It is also important to consider our response to the report in the light of the other government initiatives which are taking place. I want to refer in particular to the urban and rural White Papers. There is criticism that the illustrations in the report emphasise the urban rather than the rural historic environment. I thought that that was unusual and interesting rather than sinister. I certainly did not believe that there was neglect in the text of the rural environment. Where the rural White Paper recognises the importance of conservation-led regeneration, it fits in well with what is stated in the report. In the same way, references in the urban White Paper to the historic environment as a means of making urban regeneration more effective fit in well with the report's recommendations. The urban White Paper points out that historic buildings, parks and open spaces make a great contribution to the character, diversity and sense of identity of urban areas, which fits in, too.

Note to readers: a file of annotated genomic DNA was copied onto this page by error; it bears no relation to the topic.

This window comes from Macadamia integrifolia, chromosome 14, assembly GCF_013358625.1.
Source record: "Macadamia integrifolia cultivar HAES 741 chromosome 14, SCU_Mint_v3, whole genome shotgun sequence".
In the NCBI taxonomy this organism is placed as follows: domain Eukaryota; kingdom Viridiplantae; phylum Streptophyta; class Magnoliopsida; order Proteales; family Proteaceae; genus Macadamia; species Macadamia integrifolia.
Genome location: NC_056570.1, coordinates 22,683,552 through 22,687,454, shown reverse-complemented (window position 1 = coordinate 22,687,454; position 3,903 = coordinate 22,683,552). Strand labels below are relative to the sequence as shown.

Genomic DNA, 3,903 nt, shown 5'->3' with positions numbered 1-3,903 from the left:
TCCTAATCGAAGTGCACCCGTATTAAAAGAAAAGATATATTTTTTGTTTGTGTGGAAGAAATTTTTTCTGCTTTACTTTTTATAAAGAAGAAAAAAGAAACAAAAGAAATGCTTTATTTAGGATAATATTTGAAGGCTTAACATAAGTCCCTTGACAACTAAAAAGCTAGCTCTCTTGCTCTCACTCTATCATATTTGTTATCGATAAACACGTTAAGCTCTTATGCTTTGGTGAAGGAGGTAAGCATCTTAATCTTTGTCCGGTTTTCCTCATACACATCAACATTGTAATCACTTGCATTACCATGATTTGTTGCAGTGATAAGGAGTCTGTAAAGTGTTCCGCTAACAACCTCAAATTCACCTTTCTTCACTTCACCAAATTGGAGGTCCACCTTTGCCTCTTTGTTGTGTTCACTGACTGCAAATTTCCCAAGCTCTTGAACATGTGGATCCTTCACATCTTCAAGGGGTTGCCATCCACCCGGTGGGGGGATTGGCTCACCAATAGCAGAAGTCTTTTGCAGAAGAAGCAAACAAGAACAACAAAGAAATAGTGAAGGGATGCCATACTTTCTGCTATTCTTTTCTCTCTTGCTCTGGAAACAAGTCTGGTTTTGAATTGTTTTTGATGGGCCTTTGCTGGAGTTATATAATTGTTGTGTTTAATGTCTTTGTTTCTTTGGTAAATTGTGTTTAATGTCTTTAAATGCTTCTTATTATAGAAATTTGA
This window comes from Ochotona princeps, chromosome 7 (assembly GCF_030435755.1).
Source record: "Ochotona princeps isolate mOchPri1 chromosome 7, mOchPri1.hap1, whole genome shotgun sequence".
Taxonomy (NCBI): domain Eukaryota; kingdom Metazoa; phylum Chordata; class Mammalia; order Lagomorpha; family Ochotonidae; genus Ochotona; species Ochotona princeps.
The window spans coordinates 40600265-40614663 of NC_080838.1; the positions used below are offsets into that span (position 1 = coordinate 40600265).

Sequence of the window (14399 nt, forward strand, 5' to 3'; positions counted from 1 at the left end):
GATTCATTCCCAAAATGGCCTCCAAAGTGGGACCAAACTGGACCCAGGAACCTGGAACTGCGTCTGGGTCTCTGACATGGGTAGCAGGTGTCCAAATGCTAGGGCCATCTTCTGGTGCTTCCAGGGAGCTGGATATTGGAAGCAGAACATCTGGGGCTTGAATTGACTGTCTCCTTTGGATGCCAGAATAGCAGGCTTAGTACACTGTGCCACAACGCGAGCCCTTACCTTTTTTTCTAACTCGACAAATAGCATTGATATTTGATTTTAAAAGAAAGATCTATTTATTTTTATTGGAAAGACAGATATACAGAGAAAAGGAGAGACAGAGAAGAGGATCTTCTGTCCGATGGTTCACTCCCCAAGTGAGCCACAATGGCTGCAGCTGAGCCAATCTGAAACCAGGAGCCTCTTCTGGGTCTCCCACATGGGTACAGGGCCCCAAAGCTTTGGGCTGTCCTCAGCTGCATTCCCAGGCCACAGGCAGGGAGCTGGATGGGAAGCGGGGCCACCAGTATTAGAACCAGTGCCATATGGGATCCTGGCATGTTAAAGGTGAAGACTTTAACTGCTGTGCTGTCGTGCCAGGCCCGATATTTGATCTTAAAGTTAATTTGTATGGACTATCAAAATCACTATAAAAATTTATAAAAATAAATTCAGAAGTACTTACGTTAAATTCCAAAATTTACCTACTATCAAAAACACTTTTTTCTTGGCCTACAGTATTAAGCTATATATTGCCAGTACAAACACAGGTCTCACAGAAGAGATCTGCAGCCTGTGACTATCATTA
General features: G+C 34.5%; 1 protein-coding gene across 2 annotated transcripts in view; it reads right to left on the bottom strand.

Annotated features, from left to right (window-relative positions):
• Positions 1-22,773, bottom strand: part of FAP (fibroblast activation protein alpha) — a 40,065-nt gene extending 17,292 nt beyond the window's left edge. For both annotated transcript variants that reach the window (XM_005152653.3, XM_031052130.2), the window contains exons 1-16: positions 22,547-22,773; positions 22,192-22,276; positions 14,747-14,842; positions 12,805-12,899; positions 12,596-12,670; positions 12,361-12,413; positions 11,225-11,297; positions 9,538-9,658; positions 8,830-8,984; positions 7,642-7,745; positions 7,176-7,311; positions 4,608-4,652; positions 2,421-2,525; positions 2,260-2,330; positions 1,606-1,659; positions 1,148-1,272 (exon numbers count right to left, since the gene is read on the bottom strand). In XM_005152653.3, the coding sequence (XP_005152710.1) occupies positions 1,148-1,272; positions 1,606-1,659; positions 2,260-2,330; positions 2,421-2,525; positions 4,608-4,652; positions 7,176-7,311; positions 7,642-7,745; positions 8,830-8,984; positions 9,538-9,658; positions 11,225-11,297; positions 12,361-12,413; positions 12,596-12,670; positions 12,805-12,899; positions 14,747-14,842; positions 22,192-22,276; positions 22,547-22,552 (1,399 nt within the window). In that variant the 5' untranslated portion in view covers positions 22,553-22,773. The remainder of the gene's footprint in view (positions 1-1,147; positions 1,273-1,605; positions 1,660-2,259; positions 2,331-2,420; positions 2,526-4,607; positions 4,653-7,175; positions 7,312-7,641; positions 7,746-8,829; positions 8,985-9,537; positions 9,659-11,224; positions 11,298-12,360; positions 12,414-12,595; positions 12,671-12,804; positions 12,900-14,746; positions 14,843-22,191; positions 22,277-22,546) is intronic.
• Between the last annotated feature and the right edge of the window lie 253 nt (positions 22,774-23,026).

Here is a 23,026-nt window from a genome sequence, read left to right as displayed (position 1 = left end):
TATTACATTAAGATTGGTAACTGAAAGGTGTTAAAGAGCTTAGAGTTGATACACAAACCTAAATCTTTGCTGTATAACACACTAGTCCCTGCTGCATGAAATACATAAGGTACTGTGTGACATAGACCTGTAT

We must not neglect the Countryside and Rights of Way Act, which received Royal Assent at the very end of last month, and the relationship to which my noble friend Lord Hardy referred between the built historical environment and the natural environment. The Act contains many provisions which are directly related to the value, conservation and management of the natural and built environments. Therefore, the Government are not taking action simply in response to this report.

I turn to one or two more difficult areas of public policy which are highlighted in the report: first, the planning system. The noble Lord, Lord Redesdale, is not alone in believing that there should be more integration of planning and heritage controls. But surely there is already considerable integration. Heritage policies are a material consideration in planning decisions. The planning system handles planning applications for listed building and conservation area consent. The report notes, quite rightly, the importance of the planning system in delivering heritage objectives. However, all of that arises in the context of the streamlining of the planning process which the DETR is undertaking under the agenda set out in Modernising Planning.